*key = key_val; only sets the first element of key[4], Certainly the below functionality was desired.

// *key = key_val;
key[0] = key_val >> 0;
key[1] = key_val >> 32;
key[2] = key_val >> 64;
key[3] = key_val >> 96;

Use standard types

Use standard types from #include <stdint.h> like uint32_t instead of u_int32_t. They are better known and more portable.


Minor

const

Use const as able to convey code's intent.

// void encrypt(u_int32_t* v, u_int32_t* k) {
void encrypt(u_int32_t* v, const u_int32_t* k) {

// void encryptFile(const char file_to_encrypt_path[], u_int32_t key[4]) {
void encryptFile(const char file_to_encrypt_path[], const u_int32_t key[4]) {

Make constants unsigned

Make constants unsigned for unsigned variables by adding u.

// #define BASE_DELTA 0x9e3779b9
#define BASE_DELTA 0x9e3779b9u

Unneeded *1

Perhaps there is some reason for this, - I do not see it.

// u_int32_t delta = BASE_DELTA * 1;
u_int32_t delta = BASE_DELTA;

Debug code?

Clearing the block serves little aside from cleaner debug. Don't use a type unrelated to the variable.

// memset(block, 0x0, sizeof(u_int64_t));
memset(block, 0x0, sizeof block);

0 base

Starting from 0 is more C-ish, yet I have no real issue with OP's code.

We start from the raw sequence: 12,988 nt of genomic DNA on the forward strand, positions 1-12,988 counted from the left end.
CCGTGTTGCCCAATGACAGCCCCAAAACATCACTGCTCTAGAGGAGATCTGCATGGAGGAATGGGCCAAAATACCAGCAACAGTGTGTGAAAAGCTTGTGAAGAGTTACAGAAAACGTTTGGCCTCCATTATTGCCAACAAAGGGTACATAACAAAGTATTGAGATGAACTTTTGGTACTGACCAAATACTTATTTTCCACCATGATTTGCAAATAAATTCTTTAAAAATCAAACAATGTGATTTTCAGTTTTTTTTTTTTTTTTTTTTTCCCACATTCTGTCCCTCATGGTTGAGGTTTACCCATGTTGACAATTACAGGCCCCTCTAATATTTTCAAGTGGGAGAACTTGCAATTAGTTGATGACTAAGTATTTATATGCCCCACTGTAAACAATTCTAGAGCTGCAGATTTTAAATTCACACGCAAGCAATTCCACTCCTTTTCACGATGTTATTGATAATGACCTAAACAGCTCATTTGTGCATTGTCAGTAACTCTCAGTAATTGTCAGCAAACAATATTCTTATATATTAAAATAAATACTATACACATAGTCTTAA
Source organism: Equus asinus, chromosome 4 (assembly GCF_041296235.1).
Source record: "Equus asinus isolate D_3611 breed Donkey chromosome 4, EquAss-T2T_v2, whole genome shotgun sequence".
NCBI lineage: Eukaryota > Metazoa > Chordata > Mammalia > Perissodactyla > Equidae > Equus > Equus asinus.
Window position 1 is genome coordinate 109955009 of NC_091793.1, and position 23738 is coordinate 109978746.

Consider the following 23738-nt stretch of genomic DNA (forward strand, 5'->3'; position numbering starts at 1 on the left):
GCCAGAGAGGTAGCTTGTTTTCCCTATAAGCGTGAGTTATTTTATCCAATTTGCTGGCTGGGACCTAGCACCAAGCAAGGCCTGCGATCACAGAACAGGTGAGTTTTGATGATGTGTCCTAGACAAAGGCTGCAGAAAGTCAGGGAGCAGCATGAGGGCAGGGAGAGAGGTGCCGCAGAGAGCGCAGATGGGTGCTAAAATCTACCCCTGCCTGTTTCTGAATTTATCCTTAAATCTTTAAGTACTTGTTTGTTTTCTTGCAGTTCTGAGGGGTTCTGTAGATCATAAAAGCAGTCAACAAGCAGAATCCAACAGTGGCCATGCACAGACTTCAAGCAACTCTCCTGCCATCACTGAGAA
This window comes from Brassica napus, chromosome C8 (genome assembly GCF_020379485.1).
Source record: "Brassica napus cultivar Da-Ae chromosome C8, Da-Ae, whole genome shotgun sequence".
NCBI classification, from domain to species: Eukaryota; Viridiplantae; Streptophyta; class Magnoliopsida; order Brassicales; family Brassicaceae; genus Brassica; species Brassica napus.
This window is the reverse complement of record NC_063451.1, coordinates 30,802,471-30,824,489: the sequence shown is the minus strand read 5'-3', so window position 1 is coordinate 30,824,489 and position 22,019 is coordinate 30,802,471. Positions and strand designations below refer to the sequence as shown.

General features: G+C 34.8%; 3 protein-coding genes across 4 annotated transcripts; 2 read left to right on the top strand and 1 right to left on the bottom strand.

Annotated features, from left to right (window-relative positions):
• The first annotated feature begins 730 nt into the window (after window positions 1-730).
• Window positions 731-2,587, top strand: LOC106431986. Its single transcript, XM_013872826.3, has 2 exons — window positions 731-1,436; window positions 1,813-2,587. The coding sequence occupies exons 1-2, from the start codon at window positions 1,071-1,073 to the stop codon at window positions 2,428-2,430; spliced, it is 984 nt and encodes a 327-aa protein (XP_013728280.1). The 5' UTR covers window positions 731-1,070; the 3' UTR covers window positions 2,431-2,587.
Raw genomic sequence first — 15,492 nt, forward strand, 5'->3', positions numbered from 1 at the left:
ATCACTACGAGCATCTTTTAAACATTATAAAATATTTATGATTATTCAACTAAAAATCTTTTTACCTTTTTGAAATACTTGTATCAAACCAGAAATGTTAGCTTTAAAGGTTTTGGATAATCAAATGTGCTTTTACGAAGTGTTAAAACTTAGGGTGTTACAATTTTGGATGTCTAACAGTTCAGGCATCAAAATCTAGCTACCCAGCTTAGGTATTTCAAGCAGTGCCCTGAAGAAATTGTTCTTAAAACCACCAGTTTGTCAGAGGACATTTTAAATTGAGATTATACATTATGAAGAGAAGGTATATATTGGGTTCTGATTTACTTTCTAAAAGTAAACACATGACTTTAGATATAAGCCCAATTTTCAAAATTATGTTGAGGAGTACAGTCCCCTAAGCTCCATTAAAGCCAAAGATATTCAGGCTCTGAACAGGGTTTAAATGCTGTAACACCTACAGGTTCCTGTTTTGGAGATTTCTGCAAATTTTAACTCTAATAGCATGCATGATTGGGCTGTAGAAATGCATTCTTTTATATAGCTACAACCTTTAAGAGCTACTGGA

// for (int i = 1; i <= 32; i++) {
for (int i = 0; i < 32; i++) {

Avoid naked magic numbers

TEA uses 64 rounds, nice to self-document that in code

#define TEA_ROUNDS 64
for (int i = 0; i < TEA_ROUNDS/2; i++) {

open() test, close()?

Missing tests if open() success.
Missing close(), x2, in encryptFile().


Advanced

restrict

Use restrict (C99) to let encrypt() know that v, k do not overlap. This allows for some optimizations.

// void encrypt(u_int32_t* v, u_int32_t* k) {
void encrypt(u_int32_t* restrict v, const u_int32_t* restrict k) {

Out of range constant.

0x7A24432646294A404E635266556A586E is out of range of most compilers, even when __uint128_t exists.

Portable code would use a different way to set the key as well and a different type. Good that it work for you.

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  • \$\begingroup\$ Thanks a lot for all this review ! That was very instructive! Do you know any good and clean way of putting this 128bit number into my key array? \$\endgroup\$ – Nark Feb 12 '18 at 22:04
  • \$\begingroup\$ @Nofix See Numbers bigger than 8 bytes in C. Also look for other like posts on SO. A way is to use __uint128_t x = ((__uint128_t) 0x64BitUpperHalf << 64) | 0x64BitLowerHalf);. \$\endgroup\$ – chux - Reinstate Monica Feb 12 '18 at 22:13
  • \$\begingroup\$ @Nofix BTW, do you agree about the bug? \$\endgroup\$ – chux - Reinstate Monica Feb 12 '18 at 22:16
  • \$\begingroup\$ For the key, yea, but for the algorithm, I'll need to check it again and pay more attention to it, as I made mine in classroom with a teacher. Looks like both my version and Wikipedia's one are reversible anyway. But you should be right, additionning sum is looking like to be the right way to code TEA. \$\endgroup\$ – Nark Feb 12 '18 at 22:22
  • \$\begingroup\$ I can't figure out where my code is different then the one from Wikipedia. \$\endgroup\$ – Nark Feb 12 '18 at 22:48